Dov and Ali review at Theatre 503 London
The Arab Israeli conflict is ripe for drama and, in Dov and Ali, American Jewish writer Anna Ziegler mines the subject with real flair.
Rather than addressing the physical battles taking place in the Middle East, Ziegler focuses on a US school and a very personal skirmish between a young Jewish teacher and one of his Muslim pupils.
Both are sons of devoted, religious fathers, both apparently confident in the values and outlooks that their respective religions – and fathers – have given them. They bond over a shared interest in William Golding’s Lord of the Flies and develop a distinctly belligerent kind of friendship.
However, underneath their professed confidence, Dov and Ali are both struggling to reconcile their religious beliefs with struggles in their personal lives.
What is most impressive about Ziegler’s writing is how she allows the subtext of the pair’s discussions – superficially about Golding – to reveal more universal problems within each of their philosophies and become emblematic of greater world struggles.
God’s love, it seems Ziegler is telling us, can be a poor substitute for the more earthly kind, and God’s rules cannot always be reconciled with the realities of the world we live in.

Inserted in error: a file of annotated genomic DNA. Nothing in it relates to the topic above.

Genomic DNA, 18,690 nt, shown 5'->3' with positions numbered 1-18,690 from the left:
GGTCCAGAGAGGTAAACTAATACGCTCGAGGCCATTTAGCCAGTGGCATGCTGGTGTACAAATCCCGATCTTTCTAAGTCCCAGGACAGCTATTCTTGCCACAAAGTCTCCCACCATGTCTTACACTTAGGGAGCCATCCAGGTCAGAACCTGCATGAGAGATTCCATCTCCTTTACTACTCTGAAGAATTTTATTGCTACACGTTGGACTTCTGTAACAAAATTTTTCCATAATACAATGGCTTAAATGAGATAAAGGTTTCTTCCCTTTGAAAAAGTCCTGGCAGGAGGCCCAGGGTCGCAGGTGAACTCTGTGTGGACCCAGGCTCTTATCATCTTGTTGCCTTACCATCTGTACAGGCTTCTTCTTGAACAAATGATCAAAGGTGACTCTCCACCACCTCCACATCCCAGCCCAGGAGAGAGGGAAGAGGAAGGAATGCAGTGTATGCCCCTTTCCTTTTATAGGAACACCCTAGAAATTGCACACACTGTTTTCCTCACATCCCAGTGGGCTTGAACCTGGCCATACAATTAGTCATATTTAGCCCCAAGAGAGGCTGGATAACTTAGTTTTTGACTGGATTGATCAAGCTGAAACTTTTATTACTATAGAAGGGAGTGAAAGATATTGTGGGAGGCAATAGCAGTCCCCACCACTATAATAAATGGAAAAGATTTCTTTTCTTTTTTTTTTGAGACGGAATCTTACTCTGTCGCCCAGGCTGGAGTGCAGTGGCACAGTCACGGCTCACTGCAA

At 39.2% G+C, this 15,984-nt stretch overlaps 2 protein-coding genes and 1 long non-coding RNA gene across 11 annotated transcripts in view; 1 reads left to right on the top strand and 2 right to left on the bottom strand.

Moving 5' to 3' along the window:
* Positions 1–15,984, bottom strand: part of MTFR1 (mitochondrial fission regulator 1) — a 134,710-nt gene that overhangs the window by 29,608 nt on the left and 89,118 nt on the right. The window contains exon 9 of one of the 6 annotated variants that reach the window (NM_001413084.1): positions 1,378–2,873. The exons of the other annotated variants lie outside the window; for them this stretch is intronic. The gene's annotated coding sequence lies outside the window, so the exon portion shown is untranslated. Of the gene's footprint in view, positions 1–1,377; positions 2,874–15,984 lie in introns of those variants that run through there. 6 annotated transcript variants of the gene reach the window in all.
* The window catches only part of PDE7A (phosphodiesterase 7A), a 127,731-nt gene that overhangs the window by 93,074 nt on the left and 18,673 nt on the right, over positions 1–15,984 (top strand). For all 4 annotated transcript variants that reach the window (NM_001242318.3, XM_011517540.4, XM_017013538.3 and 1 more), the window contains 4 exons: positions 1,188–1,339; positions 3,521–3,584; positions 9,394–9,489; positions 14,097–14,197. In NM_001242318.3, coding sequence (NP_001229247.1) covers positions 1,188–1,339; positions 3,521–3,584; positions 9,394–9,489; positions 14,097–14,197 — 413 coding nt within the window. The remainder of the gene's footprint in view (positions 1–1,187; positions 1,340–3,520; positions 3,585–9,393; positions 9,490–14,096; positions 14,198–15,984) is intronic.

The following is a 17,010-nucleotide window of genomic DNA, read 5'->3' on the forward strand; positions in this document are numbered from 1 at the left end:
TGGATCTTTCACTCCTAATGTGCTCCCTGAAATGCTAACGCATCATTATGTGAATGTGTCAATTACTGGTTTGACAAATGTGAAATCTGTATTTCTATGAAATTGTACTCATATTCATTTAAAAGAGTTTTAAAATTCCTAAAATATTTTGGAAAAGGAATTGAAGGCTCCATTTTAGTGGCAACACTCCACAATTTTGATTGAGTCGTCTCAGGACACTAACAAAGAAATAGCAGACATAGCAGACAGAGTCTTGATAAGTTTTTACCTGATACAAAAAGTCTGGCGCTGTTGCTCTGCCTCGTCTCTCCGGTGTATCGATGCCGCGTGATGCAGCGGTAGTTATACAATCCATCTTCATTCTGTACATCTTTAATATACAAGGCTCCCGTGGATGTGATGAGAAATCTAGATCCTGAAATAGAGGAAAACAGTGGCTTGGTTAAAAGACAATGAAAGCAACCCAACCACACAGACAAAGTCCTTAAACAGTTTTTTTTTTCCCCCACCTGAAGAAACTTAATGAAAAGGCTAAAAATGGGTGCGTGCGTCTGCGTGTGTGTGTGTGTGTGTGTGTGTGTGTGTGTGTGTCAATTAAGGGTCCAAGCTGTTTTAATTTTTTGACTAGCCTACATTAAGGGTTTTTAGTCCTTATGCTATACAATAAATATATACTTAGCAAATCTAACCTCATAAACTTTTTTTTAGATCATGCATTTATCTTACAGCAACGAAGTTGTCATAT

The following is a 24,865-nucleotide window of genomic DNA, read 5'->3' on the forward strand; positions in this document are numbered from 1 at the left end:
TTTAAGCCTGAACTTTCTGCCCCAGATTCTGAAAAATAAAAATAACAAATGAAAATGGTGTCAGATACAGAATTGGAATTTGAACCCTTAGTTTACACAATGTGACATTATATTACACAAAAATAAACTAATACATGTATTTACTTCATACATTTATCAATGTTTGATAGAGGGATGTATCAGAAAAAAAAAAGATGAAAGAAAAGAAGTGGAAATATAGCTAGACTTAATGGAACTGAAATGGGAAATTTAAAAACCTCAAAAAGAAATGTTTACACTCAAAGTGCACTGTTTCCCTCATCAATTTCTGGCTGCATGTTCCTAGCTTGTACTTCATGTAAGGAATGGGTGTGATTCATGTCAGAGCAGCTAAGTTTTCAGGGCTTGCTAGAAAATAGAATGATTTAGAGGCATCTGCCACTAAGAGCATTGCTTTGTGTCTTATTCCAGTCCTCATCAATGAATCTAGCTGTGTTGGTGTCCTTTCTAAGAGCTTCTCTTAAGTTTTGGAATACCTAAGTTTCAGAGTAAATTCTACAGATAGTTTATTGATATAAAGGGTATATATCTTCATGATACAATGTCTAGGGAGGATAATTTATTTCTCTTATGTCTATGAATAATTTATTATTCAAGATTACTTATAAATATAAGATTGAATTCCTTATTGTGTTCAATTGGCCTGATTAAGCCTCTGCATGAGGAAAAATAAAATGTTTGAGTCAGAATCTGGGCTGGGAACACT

James Floyd, as the opinionated and precocious Ali – “Life isn’t about being happy, it’s about being right” – is quite superb, while Ben Turner, as the troubled and torn Jewish professor provides an equally impressive sparring partner.
The production is simply but well staged on a set which doubles as a classroom and Dov’s apartment.
Ziegler’s writing is the highlight, here, though – incisive and admirably succinct. Definitely worth a trip to Battersea.
Theatre 503, London, June 10-July 5
- Anna Ziegler
- Alex Sims
- Theatre 503
- James Floyd, Ben Turner, Kiran Landa, Orla Fitzgerald
- Running time
- 1hr 15mins
We need your help…
When you subscribe to The Stage, you’re investing in our journalism. And our journalism is invested in supporting theatre and the performing arts.
The Stage is a family business, operated by the same family since we were founded in 1880. We do not receive government funding. We are not owned by a large corporation. Our editorial is not dictated by ticket sales.
We are fully independent, but this means we rely on revenue from readers to survive.
Help us continue to report on great work across the UK, champion new talent and keep up our investigative journalism that holds the powerful to account. Your subscription helps ensure our journalism can continue.